The trick is this - to get high energy X-Rays you need high energy electrons - which means high velocity electrons. These can only propagate any distance in a hard vacuum. X-Rays on the other hand are not so constrained, and cheerfully penetrate lots of things. The conversion efficiency of high energy electrons to X-Rays is very poor, hence the difference in energy levels for the two therapy modes. But what can’t be done is get a beam of high energy electrons with the same range and penetrating ability as X-Rays, or a beam of X-Rays with the same energy content as the electron beam.

:smiley:

maybe I should start a new thread:

I’m confused by the KKK connection and coming to the aid of Jewish people.
I was under the impression the KKK was a pretty anti-semetic group.

can someone clarify for me?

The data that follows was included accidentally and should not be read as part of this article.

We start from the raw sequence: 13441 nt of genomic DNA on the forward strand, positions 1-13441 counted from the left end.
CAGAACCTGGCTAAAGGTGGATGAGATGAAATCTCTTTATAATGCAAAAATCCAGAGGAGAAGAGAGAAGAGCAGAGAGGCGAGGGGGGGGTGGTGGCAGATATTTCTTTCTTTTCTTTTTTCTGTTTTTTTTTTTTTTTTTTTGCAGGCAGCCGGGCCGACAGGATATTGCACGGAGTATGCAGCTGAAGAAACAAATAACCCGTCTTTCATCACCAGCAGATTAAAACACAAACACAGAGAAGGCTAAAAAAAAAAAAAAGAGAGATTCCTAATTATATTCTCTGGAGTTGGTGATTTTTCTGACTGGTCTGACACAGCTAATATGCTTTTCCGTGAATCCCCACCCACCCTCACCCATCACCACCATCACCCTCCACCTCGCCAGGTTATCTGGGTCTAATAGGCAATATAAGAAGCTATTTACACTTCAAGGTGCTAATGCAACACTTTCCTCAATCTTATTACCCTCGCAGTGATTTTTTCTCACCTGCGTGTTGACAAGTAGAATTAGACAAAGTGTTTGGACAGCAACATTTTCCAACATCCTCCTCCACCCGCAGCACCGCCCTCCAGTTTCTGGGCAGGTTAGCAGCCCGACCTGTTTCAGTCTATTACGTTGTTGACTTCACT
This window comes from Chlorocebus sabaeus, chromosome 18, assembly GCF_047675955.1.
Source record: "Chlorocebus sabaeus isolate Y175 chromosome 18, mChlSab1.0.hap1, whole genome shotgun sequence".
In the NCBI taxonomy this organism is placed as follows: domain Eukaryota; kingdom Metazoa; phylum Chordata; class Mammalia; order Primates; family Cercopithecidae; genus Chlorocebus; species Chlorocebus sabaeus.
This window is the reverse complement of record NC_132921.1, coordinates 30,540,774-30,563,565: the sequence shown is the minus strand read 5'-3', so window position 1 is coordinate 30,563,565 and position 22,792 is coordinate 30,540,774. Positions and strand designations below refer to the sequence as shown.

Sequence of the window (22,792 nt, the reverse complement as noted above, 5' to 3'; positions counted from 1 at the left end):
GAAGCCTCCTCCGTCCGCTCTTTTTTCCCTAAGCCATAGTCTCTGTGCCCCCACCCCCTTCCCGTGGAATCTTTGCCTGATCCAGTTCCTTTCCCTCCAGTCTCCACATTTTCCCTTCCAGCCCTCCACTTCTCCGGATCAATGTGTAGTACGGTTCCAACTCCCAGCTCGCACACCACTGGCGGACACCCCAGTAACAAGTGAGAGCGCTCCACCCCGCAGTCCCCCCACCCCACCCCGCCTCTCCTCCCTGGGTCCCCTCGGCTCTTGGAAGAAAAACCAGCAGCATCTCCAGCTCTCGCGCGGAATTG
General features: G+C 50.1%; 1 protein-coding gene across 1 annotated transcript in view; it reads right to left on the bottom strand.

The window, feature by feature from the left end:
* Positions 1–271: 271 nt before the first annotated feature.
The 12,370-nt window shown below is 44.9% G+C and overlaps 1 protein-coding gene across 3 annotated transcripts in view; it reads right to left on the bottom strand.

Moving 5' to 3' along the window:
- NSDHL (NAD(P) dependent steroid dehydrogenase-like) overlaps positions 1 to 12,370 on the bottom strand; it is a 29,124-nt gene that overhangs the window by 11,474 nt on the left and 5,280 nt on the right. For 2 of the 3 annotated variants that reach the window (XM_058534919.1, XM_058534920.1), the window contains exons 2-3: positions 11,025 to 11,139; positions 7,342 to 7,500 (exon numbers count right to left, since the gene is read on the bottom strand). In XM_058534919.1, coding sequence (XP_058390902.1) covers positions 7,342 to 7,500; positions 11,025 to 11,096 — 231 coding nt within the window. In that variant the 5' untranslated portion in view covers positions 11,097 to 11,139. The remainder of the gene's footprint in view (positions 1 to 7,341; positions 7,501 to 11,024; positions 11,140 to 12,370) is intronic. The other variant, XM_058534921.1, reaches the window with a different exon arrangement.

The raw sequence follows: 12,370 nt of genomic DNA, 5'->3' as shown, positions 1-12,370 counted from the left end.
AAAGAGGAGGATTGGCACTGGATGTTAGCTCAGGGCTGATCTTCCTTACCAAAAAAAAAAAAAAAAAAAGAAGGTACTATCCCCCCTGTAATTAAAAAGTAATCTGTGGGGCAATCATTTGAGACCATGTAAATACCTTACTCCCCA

From what I can tell from the story, they weren’t trying to build an X-ray laser. They were trying to build a device to emit X-rays using X-ray tubes, which are already directional. So no focusing or lasering needed. An analogy would be to think of each tube as a flashlight, and they were trying to assemble enough flashlights to harm people. I don’t know what level of X-ray radiation they could have achieved, but I’d say the charges are justified.

Does Batman wait for the mad scientist to complete and use his doomsday weapon before he stops him?